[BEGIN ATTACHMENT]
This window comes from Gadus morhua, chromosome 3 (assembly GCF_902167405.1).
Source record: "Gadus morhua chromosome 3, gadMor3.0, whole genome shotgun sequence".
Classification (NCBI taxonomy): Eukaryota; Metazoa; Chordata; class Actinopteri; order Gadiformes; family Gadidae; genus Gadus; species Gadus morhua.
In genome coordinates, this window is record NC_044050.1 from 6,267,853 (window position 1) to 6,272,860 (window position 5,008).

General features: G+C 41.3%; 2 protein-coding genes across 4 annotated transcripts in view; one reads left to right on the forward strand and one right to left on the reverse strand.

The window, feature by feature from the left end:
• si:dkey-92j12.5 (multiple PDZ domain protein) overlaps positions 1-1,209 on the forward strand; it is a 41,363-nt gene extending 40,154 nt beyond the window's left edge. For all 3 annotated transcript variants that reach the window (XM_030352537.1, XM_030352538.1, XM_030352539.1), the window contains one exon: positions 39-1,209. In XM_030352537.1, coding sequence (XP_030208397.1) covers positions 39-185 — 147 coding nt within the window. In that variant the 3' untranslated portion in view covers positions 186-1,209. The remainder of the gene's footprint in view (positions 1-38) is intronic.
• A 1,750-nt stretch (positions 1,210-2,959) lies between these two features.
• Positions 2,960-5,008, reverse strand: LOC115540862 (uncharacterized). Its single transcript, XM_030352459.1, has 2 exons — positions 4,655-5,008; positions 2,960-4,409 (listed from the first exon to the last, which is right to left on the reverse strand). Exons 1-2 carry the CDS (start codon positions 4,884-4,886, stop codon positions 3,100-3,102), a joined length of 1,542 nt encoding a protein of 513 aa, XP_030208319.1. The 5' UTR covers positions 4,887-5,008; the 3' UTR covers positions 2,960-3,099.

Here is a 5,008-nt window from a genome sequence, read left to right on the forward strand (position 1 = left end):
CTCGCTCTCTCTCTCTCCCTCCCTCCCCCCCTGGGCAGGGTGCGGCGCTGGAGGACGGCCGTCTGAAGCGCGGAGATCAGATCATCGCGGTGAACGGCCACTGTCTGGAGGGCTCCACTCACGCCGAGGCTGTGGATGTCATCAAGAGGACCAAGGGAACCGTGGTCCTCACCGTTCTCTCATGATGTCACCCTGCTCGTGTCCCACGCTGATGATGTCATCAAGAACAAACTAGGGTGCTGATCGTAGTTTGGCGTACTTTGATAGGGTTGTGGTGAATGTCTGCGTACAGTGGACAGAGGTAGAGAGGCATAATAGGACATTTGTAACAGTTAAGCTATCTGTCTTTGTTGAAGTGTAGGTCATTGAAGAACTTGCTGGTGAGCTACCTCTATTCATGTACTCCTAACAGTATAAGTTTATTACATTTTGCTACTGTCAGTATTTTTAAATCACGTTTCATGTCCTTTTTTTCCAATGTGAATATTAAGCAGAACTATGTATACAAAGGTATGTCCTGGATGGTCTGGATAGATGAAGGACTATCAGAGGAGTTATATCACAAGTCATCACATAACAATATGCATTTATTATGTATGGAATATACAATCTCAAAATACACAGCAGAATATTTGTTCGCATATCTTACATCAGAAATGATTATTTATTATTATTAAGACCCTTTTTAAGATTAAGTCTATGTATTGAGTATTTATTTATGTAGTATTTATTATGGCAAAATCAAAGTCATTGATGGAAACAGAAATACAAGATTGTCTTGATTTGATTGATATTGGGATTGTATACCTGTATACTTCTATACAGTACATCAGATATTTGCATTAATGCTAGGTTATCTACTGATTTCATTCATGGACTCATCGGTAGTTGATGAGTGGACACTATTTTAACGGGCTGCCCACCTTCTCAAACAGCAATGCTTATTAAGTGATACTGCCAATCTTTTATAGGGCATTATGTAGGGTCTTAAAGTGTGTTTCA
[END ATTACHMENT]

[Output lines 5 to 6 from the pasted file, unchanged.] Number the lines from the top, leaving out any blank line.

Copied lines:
General features: G+C 41.3%; 2 protein-coding genes across 4 annotated transcripts in view; one reads left to right on the forward strand and one right to left on the reverse strand.

The window, feature by feature from the left end: